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June 3, 2006

Reflection on a (record?) variance

I am home from the terrific Miami FSG conference (kudos to everyone involved), and on the way I was thinking about Judge Rakoff's decision this past week to give an enormous variance — the largest I have seen — to a corporate president who apparently faced a life sentence under the guidelines after a fraud conviction that resulted in $260 million in losses (basics here).

More details about the case and the sentencing can be found in this AP article:

The president of a health care company that once was a Wall Street darling was sentenced Tuesday to three and a half years in prison by a judge who rejected arguments that he deserved a much lengthier term.  Richard P. Adelson, 40, faced as much as life in prison for his conviction earlier this year on conspiracy and securities fraud charges for joining a plot to hide financial problems at Impath Inc., a provider of cancer information services....

Defense lawyer Mark S. Arisohn argued for leniency, saying jurors seemed sympathetic to his client and believed he would face months rather than years in prison.  Assistant U.S. Attorney Alex Southwell said Adelson did not deserve much sympathy after causing financial, emotional and physical devastation to so many people.  He said the fraud, which led to the company's collapse, caused more than $100 million in losses to nearly 10,000 investors.  Southwell said it was "among the worst of corporate fraud offenses of recent years."

Southwell said the government was not seeking a life sentence but one that was "just and appropriate" and consistent with federal sentencing guidelines. When the judge told the prosecutor that the guidelines called for a life sentence, Southwell noted that the lives of some victims have been "decimated by the defendant's conduct."

In addition to wondering, as I did before, whether this (record?) variance will be appealed, I wonder whether and how this sentence might impact other up-coming high-profile corporate sentencings. 

In particular, Jamie Olis is due to be resentenced (after now having served more than two full years in prison without having yet been lawfully sentenced).  Olis was a mid-level employee at Dynegy, not a corporate president, and his personal circumstances seem comparable to those of Adelson.  (A lot more background on the Olis can be found here.)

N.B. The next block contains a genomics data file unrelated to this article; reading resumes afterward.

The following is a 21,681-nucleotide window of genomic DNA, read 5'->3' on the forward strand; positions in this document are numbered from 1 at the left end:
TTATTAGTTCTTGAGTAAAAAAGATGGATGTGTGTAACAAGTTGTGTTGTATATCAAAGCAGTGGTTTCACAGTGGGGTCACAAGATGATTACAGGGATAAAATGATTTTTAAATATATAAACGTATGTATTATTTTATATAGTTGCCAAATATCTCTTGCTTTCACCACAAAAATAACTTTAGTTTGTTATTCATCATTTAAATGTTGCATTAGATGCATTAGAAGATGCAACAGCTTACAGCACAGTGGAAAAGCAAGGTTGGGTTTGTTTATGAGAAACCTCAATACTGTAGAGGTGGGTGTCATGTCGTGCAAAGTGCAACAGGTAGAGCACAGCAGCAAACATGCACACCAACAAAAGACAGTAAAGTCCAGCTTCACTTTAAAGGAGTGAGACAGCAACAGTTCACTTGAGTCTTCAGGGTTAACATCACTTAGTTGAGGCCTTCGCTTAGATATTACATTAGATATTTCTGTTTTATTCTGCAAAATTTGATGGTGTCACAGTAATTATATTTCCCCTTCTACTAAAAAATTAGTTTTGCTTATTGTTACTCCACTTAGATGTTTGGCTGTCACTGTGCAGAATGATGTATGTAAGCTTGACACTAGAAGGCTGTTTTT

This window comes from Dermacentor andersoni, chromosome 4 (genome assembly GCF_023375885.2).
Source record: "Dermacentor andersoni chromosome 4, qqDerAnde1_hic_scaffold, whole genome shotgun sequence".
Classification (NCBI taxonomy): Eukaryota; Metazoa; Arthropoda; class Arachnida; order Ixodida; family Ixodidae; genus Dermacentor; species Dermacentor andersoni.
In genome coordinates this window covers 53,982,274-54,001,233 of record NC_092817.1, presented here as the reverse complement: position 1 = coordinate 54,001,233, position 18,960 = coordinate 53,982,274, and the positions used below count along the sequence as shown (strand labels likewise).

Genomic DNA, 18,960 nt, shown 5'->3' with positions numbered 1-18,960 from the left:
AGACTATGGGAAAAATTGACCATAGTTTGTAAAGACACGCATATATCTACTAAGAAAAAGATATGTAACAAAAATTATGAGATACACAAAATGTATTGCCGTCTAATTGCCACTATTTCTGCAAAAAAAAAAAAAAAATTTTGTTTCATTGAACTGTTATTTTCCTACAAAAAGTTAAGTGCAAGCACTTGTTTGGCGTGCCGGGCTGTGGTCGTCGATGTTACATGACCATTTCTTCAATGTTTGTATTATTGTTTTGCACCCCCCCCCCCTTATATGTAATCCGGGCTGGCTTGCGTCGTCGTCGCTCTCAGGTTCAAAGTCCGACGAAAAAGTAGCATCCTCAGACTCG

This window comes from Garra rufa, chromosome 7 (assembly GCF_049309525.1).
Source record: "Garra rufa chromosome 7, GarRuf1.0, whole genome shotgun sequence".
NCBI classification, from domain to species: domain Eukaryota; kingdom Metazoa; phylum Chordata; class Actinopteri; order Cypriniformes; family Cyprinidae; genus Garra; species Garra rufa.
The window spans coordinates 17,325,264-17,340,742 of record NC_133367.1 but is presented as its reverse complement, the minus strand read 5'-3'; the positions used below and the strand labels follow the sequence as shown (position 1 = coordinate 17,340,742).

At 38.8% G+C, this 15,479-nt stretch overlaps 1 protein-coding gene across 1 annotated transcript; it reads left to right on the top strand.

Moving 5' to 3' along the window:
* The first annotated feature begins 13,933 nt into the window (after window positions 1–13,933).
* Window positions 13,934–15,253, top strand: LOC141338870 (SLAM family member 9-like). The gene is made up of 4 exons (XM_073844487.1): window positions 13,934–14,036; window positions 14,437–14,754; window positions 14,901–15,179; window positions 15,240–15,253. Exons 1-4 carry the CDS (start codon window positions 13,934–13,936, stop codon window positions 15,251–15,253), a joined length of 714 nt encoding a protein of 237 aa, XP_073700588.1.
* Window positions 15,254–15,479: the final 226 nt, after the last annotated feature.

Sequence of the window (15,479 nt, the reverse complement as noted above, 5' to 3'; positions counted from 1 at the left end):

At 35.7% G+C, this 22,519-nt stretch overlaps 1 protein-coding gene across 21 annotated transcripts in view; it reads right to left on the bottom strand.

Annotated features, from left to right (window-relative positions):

If we really care about avoiding national sentencing disparity, I would have a hard time understanding why Olis should have to serve any more time than Adelson (who is still free pending appeal) is now facing.

June 3, 2006 at 07:38 AM | Permalink


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Absolutely agree with your comments however I seriously doubt that the judge in Mr. Olis' case will consider anything but his own previously held assumptions. This judge granted the prosecution an unprecedented additional 5 months and counting to find expert support for their claims of losses in the $100m range. I suppose that, the Honorable Sim Lake, as a committee chair for the US Sentencing Commission,is allowing his personal allegience to the claimed "reasonableness" of the Sentencing guidelines and his personal interest in supporting his own previous ruling of "loss" in this case is getting in the way of his duty to be a judge (rather than the head of the prosecution team in this specific matter). And he certainly would never admit that the Guideline definition of loss when applied to share price fluctuations simply makes no sense in the real world. This judge is essentially assisting the prosecution to get their evidence up to a standard required to support the minimum sentence he has already decided to give Mr. Olis and I doubt that it is anywhere in the 3 or 4 year range. That would be too humane.

This judge has stated post-Booker that every case must begin with a guideline sentence and 3553 factors are already considered in the sentencing guidelines. How that is possible, I don't know-- but unfortunately, it appears that Mr. Olis has a lot of people wanting to see him punished severely for the sins of many others and this judge is certainly not the least of the lot. I hope I am wrong but I believe that Olis still has quite a way to go before he will see any real justice.

Posted by: FJO | Jun 4, 2006 8:25:51 AM

FJO may well be right about this judge's bias. In addition, as Doug has so well documented, Federal District Judges since Booker have tended to treat the Guideline sentence as reasonable per se, and Courts of Appeals have been far more likely to affirm upward departures than downward departures.

I doubt that an isolated downward departure in New York, not yet tested on appeal, is going to have much relevance for a sentencing judge in Texas.

Posted by: Marc Shepherd | Jun 5, 2006 9:24:27 AM

You have reminded us about the reality of the law -- it is so often unfair... and it makes me wonder what first step would be involved to make it more fair for more people...? What do you think, based on this case...?

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